First attempt at a garden … failure.
I’ve gotten out my crystal ball and reported future events before they even happen. How’s that for my journalism talents? Pretty sweet, right?
Now that I’ve reported the ending, I better start from the beginning.
Gardening is one of those things I’ve always considered and always hesitated doing because I have this underlying belief that I would be extremely unsuccessful at it.
I do not have a green thumb. I wish I did because I’m pretty sure with the state American’s in right now that I’ll need to know how to garden in order to keep from starving to death when I retire. I really should say "if I retire" and not "when I retire" in that sentence.
I know people who garden every year. I, occasionally, get items given to me. I love squash the most, just an FYI to anyone who wants to know.
To be completely honest, two things have stopped me from trying to plant my own garden: 1) having the time to learn how; 2) having the time to execute the endeavor from beginning to end.
I guess I could narrow that down into one reason, time, but it really feels like two different issues. I could learn how to plant a garden but that wouldn’t fee up time to actually plant a garden and tend to it all summer long.
I went to the Nashville Lawn and Garden Show last weekend with my friend, Carolyn. She loves those shows. I would also love to report that I walked away from the event without bringing home four Sweet 100 Cherry Tomato plants, but I cannot. Carolyn said they are perfect. Carolyn said they are the easiest to grow. Carolyn said those would be perfect to start learning. Carolyn said … a lot.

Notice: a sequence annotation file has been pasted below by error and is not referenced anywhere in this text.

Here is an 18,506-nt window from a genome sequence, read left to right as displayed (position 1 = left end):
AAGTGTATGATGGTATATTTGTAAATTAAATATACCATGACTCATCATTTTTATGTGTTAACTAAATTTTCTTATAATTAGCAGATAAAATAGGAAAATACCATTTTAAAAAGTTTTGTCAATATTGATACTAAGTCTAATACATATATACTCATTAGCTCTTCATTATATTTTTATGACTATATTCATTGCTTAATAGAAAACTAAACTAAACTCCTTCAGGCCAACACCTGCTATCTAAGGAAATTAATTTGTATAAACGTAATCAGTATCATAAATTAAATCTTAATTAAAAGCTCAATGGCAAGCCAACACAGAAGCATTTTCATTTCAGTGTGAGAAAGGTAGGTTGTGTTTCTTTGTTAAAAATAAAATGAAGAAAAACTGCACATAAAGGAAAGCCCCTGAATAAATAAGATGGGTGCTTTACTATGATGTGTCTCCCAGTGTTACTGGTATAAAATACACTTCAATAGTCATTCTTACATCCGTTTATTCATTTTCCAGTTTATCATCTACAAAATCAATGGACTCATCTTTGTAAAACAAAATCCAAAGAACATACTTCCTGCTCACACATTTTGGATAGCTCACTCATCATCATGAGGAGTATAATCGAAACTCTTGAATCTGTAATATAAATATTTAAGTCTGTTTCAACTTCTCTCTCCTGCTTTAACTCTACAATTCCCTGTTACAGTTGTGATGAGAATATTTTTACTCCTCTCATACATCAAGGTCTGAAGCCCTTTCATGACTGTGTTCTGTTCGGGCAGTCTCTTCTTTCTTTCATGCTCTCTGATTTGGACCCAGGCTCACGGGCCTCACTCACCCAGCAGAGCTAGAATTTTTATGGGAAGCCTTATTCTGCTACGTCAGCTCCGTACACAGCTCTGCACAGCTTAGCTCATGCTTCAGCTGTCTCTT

After a little urging from Carolyn, I purchased them and affectionately called them "my first victims."
Victim one, two, three and four have been transplanted from their black little containers into individual eco-friendly containers that Carolyn bought for them – her attempt to help ensure their survival, I’m guessing.
I’ve begun doing a little research on how to care for them. There’s way more to it than just planting them in the ground and walking off. These plants need support, both financial and physical. Silly of me to think otherwise. Right now, I’m having to move them in and out of the house because the nights are way too cold for them. Tedious, at best. I can’t wait until I can just leave them outside.
I will keep you posted as to their progress. Who knows, this could be the beginning of something great – I’m shaking my head "no" as I type that in.
An update to last Sunday’s column: I appreciate the support in my effort to receive the $70,000 under the legal premise of finders keepers, losers weepers. I would love to report that I received the money. However, I cannot.
Standard reporter Lisa Hobbs can be reached at 473-2191.